Use this URL to cite or link to this record in EThOS: https://ethos.bl.uk/OrderDetails.do?uin=uk.bl.ethos.314328
Title: Development of a novel ultrasound monitoring system for container filling operations
Author: Griffin, Simon J.
ISNI:       0000 0001 3519 7497
Awarding Body: Nottingham Trent University
Current Institution: Nottingham Trent University
Date of Award: 2000
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Abstract:
Current methods for measuring the liquid level in containers are often carried out downstream of the filling operation. While these methods meet the requirements of Trading Standards Legislation, they contiibute very little to improving the real-time control of the filling process. Among the measurement techniques involving the use of non-invasive sensors, ultrasound has attracted an increasing level of interest in its application in the food industry because of its inherently safe characteristics. The aim of this research was to explore the utilisation of ultrasound measurement techniques in the development of real-time fluid level monitoring system. Most of the previous research developing fluid level measurement techniques has focused on developing ultrasound monitoring systems with sensors positioned at the base of the container for ease of operation. The objectives of the current work was to explore the potential benefits of mounting the sensors on the side and top of containers and explore the possibilities of integration of ultrasound sensors with dispensing valves to maximise the efficient use of space, particularly where ease of access is restricted. The present research programme has sought to develop an ultrasound monitoring system for container filling in both static and dynamic operations. For these studies, a static laboratory-scale container filling system was developed and utilised. The performance characteristics of the filling system were investigated in order to enhance the response time of an ultrasound monitoring system. The key results of this work are the utilisation of an air transmission approach to ultrasound sensing as opposed to wall resonance and far wall echo approaches requiring contact transducers. This research has shown that the distances that can be measured using air transmission under ideal/experimental conditions are within expectable tolerances. To this end research involved construction of specific piezoelectric sensors and development of novel methods of data interpretation using a threshold approach to gain time-of-flight measurements. It has been possible to cbaraeterise the effects of filling/environmental variables on ultrasound signal in a carbonating procedure (gas, gas mixtures, temperature, and pressure). Utilising known temperature/ultrasound signal cbaracteristics temperature effects were obviated tbrougb the design and development of specific software. An increase in carbon dioxide content caused a reduction in signal amplitude (attenuation) and an increase in the time of flight measurement responding to a change in speed of sound. Pressure bad little effect on the time of flight measurement but an increase in environmental pressure increased the ultrasound signal strength. Surface plots were designed to build signatures of the relationship between pressure, carbon dioxide content, ultrasound signal amplitude and time of flight measurement, so that they may be incorporated into a control strategy. The actual environment of a carbonated soft drink when filling was investigated, utilising carbon dioxide and nitrogen flushing in order to purge the system of oxygen. In addition, the research investigation has indicated that the custom built equipment for air transmission analysis could define minute quantities of gas and could therefore be applied to gas analysis. The major conclusion from the research undertaken was that the novel application of ultrasound within the carbonating environment was capable of determining fluid level changes within expected levels of accuracy.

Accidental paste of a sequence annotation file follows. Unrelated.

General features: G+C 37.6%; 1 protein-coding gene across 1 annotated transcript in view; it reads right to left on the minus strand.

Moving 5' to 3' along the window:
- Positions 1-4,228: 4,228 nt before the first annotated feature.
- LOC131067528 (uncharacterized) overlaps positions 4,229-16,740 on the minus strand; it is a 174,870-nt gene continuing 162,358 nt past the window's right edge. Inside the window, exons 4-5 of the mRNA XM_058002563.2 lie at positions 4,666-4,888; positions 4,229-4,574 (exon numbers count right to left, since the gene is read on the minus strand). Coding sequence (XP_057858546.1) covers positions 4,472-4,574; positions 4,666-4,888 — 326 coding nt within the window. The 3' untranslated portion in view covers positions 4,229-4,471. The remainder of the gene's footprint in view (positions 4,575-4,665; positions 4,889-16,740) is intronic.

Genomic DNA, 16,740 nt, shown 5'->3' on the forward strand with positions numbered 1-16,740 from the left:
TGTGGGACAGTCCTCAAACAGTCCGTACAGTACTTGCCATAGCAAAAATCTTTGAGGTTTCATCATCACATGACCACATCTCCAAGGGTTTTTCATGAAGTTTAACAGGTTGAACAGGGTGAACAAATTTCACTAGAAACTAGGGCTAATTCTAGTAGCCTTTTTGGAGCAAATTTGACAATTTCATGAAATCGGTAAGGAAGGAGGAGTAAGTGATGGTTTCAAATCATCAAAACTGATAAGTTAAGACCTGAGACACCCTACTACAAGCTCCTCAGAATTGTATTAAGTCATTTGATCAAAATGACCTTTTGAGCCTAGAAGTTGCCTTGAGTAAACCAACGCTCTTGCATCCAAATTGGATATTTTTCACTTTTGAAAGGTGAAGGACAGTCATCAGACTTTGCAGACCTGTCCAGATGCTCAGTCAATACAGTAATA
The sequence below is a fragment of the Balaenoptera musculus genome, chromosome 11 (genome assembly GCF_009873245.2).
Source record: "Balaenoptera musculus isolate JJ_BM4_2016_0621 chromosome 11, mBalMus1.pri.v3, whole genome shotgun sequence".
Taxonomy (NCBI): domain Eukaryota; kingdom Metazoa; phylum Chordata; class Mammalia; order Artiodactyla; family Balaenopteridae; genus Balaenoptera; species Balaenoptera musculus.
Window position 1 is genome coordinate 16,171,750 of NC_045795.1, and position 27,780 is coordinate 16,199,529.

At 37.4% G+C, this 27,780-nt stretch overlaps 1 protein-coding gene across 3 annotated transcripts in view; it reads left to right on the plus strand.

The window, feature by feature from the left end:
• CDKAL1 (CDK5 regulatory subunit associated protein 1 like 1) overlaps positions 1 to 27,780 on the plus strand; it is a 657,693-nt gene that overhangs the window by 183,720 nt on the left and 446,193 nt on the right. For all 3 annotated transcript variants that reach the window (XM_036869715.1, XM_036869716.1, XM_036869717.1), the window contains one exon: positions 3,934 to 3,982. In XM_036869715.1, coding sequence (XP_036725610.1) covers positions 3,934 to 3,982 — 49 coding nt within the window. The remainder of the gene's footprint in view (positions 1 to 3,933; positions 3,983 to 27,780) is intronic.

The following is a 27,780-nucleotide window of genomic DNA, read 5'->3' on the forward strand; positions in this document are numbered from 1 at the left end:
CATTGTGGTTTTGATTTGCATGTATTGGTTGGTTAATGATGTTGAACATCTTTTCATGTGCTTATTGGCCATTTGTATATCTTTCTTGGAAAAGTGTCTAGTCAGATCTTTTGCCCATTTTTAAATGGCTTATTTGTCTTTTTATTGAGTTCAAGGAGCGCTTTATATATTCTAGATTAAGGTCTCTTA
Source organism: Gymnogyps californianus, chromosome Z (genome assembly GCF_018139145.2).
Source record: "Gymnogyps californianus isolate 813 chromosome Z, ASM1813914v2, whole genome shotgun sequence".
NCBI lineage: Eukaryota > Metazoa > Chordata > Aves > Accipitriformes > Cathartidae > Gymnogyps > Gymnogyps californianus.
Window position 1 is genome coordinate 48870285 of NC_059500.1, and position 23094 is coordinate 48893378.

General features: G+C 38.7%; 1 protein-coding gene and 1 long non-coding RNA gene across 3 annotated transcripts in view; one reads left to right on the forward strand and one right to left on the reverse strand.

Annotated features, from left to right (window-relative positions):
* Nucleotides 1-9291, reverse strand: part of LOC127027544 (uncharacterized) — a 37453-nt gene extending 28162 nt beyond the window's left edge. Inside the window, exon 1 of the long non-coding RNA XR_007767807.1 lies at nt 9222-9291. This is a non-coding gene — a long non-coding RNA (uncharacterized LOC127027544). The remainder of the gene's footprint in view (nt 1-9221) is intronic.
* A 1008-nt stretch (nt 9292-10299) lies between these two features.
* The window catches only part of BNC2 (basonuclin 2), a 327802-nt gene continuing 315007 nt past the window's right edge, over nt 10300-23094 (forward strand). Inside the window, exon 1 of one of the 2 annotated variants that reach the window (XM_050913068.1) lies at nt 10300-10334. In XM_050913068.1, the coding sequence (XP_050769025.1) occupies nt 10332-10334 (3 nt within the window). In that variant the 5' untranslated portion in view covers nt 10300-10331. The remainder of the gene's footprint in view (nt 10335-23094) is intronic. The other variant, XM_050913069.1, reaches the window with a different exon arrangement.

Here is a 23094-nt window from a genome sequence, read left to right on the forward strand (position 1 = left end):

Supervisor: Not available Sponsor: Not available
Qualification Name: Thesis (Ph.D.) Qualification Level: Doctoral
EThOS ID: uk.bl.ethos.314328  DOI: Not available
Keywords: Fluid level; Carbonation; Control
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